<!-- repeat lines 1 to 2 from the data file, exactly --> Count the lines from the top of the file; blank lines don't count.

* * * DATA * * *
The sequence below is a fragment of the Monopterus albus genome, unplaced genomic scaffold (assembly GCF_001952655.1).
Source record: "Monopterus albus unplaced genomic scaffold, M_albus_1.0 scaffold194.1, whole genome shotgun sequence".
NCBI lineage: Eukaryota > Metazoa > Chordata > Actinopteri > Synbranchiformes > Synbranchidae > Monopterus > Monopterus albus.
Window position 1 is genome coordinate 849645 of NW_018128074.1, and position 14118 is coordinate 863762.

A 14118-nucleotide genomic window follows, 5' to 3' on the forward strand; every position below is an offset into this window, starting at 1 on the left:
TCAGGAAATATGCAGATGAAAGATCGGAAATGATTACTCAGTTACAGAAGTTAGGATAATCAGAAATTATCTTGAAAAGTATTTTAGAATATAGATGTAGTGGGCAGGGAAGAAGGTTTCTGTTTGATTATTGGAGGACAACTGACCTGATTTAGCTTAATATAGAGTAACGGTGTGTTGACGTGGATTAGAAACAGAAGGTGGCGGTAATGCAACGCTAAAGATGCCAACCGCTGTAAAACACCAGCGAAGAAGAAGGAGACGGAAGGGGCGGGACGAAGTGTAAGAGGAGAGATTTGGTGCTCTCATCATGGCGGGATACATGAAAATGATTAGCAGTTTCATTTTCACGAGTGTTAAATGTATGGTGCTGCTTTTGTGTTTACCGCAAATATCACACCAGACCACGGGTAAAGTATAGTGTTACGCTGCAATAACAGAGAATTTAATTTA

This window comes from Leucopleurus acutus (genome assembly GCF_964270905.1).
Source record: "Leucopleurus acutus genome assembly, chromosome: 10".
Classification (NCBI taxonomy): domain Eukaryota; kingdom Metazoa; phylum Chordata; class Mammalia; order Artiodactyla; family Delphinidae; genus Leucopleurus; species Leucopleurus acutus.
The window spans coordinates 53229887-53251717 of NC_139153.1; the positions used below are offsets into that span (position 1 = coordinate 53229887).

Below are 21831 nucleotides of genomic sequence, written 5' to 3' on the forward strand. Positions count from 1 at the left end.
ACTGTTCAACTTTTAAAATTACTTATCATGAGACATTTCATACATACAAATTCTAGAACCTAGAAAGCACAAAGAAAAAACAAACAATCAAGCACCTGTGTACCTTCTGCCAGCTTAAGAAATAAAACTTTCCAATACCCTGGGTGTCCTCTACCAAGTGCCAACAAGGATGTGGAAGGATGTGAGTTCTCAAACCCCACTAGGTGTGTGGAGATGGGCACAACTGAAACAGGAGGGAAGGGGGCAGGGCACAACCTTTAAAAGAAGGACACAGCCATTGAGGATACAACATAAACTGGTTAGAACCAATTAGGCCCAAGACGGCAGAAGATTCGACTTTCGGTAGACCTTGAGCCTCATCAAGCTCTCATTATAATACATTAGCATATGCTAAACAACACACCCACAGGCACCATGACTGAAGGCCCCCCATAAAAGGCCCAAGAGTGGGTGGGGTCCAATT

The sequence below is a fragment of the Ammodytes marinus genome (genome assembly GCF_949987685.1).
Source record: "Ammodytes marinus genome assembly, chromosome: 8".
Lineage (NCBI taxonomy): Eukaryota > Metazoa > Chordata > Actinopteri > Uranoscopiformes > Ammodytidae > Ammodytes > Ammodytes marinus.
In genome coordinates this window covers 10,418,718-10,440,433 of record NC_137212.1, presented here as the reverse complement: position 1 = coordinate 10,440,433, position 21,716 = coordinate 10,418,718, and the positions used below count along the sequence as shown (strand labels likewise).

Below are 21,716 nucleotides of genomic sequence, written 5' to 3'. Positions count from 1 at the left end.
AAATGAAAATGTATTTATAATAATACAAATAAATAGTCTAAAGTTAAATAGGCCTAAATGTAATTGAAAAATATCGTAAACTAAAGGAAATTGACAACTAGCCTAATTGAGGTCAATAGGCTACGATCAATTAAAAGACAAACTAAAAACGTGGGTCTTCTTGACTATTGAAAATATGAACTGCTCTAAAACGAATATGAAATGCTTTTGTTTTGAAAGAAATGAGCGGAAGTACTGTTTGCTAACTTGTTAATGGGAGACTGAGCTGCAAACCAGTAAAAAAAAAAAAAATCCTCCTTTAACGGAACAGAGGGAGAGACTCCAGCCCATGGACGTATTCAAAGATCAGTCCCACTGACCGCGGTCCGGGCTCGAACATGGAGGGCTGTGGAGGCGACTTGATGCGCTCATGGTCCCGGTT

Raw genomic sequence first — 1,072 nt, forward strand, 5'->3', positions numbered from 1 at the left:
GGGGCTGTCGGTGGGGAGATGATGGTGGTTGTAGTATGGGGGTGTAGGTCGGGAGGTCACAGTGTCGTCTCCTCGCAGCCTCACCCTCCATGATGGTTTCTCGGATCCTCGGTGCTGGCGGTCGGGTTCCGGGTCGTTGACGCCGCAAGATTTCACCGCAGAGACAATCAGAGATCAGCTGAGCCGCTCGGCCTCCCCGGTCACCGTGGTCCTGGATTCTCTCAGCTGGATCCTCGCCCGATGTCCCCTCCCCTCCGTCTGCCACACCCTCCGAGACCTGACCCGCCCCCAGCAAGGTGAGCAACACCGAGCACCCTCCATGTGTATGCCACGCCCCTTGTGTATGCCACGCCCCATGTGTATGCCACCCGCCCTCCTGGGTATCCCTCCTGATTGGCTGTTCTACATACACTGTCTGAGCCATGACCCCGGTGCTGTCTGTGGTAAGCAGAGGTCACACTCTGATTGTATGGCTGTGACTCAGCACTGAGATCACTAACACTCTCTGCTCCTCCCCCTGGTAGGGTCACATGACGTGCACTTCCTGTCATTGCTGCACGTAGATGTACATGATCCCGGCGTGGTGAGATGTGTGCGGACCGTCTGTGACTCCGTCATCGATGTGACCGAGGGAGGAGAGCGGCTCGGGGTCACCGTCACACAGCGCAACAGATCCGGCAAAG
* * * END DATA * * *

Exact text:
The sequence below is a fragment of the Monopterus albus genome, unplaced genomic scaffold (assembly GCF_001952655.1).
Source record: "Monopterus albus unplaced genomic scaffold, M_albus_1.0 scaffold194.1, whole genome shotgun sequence".